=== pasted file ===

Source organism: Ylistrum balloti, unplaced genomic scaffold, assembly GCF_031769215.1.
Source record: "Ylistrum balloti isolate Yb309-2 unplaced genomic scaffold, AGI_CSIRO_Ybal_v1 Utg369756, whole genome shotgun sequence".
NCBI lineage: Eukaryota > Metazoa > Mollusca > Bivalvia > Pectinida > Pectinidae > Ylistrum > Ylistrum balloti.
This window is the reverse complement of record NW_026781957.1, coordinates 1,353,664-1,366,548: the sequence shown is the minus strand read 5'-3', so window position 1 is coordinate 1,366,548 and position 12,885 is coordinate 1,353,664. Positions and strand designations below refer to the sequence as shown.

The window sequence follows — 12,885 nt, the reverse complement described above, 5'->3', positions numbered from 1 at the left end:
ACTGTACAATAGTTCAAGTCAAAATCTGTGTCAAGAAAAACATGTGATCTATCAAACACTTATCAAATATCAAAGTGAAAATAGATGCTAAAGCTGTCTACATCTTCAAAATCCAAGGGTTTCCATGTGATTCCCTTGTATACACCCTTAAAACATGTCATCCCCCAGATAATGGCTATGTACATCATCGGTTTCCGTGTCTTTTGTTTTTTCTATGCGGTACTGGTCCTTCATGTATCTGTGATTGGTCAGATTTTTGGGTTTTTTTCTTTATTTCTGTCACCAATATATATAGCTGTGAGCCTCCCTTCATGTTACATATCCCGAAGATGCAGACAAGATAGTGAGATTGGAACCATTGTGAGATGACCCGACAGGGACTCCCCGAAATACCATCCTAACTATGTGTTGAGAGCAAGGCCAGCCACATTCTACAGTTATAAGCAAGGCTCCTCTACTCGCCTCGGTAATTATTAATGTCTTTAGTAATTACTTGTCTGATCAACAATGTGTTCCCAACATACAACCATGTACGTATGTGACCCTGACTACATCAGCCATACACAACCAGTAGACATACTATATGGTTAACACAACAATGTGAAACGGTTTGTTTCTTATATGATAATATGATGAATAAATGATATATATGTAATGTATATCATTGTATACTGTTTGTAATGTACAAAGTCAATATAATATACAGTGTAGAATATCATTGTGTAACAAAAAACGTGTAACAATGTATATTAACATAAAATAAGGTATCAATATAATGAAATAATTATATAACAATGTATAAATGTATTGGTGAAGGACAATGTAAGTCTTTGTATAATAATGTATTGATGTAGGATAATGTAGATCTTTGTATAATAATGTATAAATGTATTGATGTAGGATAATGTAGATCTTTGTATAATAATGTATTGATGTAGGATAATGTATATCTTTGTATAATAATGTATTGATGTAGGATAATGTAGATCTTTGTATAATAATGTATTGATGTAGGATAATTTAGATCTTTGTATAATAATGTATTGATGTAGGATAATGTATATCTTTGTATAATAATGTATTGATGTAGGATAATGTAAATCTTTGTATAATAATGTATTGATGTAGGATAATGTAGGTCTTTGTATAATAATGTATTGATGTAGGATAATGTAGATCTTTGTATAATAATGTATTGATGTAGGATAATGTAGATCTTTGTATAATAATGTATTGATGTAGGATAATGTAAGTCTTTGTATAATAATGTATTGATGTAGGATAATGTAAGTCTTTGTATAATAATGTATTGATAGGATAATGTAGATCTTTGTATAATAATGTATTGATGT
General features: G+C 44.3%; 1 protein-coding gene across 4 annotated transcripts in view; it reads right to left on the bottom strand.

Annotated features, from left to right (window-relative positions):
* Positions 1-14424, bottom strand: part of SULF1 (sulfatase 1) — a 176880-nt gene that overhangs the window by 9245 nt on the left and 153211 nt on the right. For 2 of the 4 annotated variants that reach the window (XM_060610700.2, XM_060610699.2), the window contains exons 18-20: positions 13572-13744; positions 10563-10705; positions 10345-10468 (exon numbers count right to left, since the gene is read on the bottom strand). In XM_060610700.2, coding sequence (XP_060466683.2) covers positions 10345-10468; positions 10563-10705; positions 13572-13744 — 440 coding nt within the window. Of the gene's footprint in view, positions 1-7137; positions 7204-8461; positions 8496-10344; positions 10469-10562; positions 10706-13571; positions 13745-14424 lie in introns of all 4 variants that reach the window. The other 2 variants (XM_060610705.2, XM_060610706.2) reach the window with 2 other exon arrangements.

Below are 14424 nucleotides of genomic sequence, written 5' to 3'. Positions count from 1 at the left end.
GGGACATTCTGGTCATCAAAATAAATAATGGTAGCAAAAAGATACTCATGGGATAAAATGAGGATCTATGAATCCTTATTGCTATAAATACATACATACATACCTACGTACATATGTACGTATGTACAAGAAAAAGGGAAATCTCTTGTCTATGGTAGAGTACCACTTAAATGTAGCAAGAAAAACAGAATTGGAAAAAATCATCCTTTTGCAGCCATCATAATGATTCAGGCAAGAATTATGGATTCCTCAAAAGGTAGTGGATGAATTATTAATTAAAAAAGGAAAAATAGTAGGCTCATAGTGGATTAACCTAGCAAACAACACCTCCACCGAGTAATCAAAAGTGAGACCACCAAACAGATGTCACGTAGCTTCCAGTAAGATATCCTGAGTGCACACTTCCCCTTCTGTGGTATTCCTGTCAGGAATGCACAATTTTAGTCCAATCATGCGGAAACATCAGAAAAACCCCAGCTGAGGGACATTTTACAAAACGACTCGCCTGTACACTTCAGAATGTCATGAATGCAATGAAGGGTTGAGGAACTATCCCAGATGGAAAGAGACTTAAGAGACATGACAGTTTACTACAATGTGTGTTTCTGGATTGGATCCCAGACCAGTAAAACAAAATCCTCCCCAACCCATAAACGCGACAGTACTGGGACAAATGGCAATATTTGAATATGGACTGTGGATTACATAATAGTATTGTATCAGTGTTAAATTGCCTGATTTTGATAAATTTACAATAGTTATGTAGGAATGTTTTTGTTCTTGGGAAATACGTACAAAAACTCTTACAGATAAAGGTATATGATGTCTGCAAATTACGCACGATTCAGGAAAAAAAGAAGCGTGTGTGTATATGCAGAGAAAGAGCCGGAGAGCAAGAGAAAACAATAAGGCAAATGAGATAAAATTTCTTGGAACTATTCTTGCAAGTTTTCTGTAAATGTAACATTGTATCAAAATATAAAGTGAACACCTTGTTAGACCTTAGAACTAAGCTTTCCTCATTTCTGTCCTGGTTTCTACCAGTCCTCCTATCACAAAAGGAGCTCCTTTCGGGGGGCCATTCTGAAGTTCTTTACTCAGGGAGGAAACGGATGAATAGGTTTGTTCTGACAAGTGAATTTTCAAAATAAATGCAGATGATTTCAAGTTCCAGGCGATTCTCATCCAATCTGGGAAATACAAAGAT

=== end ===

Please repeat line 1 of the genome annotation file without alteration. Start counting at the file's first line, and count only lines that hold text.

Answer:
Source organism: Ylistrum balloti, unplaced genomic scaffold, assembly GCF_031769215.1.